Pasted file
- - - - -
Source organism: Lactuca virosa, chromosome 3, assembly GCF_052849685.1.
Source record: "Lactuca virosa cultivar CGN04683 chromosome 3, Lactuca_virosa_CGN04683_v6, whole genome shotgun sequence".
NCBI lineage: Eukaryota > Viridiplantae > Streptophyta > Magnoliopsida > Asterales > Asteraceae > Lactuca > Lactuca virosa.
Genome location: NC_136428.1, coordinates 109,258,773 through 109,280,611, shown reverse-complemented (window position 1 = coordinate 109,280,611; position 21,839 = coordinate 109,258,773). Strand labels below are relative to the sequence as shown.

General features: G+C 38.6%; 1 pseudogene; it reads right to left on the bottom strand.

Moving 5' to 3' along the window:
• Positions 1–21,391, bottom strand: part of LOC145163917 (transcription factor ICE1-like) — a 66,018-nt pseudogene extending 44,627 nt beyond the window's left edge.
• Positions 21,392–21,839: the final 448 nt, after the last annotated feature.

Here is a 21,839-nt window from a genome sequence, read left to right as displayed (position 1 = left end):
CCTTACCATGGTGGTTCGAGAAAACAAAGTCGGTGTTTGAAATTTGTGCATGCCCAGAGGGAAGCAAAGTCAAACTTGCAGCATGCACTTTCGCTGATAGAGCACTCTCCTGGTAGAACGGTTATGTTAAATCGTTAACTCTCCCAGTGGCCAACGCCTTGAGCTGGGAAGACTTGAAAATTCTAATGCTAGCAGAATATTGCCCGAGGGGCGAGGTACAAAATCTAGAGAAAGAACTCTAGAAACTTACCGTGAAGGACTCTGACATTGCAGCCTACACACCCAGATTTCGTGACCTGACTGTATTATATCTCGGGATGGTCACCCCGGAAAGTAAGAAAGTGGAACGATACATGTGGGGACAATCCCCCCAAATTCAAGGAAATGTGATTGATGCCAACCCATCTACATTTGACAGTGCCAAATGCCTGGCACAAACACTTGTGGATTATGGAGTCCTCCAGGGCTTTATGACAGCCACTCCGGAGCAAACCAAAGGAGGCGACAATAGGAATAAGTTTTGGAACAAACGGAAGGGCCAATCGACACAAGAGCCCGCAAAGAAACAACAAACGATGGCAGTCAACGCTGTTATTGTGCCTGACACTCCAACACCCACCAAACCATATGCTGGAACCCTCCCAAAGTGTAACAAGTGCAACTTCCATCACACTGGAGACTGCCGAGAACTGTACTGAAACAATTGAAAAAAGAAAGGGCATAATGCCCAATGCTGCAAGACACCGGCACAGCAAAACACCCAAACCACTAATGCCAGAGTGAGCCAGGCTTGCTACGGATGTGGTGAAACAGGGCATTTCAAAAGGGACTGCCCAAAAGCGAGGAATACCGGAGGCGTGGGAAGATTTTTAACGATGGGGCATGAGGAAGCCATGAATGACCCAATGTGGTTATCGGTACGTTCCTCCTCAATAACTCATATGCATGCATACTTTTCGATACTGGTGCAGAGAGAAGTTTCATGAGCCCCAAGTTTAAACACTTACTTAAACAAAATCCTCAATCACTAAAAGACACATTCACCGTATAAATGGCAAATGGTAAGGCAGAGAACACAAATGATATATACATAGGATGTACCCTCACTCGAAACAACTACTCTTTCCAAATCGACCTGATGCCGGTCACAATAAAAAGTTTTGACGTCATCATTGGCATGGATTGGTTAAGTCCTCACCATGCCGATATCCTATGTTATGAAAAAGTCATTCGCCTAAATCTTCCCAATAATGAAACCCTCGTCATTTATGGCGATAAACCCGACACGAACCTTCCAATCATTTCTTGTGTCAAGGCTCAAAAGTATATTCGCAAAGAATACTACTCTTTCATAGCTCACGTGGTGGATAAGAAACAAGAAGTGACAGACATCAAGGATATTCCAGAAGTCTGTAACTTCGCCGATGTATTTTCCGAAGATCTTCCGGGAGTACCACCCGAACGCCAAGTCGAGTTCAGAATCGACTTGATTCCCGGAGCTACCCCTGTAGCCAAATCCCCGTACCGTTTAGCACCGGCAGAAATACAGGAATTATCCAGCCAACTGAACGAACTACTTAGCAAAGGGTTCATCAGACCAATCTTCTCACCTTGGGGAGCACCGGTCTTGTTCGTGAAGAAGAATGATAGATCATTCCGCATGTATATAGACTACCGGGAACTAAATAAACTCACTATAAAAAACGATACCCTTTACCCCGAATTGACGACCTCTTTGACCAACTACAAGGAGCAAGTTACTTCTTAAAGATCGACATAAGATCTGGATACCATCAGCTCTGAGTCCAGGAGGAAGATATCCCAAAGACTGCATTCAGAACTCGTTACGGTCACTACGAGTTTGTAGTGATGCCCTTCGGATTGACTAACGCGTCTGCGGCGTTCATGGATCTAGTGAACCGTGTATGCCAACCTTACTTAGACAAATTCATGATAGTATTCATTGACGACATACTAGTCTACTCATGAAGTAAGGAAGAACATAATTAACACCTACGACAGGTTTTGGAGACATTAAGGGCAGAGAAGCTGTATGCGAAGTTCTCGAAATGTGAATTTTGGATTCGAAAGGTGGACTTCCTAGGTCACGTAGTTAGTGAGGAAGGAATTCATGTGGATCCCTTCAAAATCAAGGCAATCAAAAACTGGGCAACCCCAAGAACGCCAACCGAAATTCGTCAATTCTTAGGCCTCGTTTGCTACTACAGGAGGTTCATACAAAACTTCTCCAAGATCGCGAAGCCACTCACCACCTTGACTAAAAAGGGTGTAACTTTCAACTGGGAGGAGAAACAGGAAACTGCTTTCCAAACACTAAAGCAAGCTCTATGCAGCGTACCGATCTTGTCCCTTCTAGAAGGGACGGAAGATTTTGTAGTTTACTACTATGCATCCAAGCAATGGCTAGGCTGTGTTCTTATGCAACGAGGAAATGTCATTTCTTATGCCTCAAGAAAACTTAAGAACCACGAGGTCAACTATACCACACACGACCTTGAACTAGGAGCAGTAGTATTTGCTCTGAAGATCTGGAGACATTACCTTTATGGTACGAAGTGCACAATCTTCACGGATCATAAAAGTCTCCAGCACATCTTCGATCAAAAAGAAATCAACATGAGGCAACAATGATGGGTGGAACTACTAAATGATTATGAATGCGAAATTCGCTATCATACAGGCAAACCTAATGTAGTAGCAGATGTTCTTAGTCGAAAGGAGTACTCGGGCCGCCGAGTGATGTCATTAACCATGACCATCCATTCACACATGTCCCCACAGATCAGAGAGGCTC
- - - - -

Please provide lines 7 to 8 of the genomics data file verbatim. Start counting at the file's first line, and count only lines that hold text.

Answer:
• Positions 1–21,391, bottom strand: part of LOC145163917 (transcription factor ICE1-like) — a 66,018-nt pseudogene extending 44,627 nt beyond the window's left edge.
• Positions 21,392–21,839: the final 448 nt, after the last annotated feature.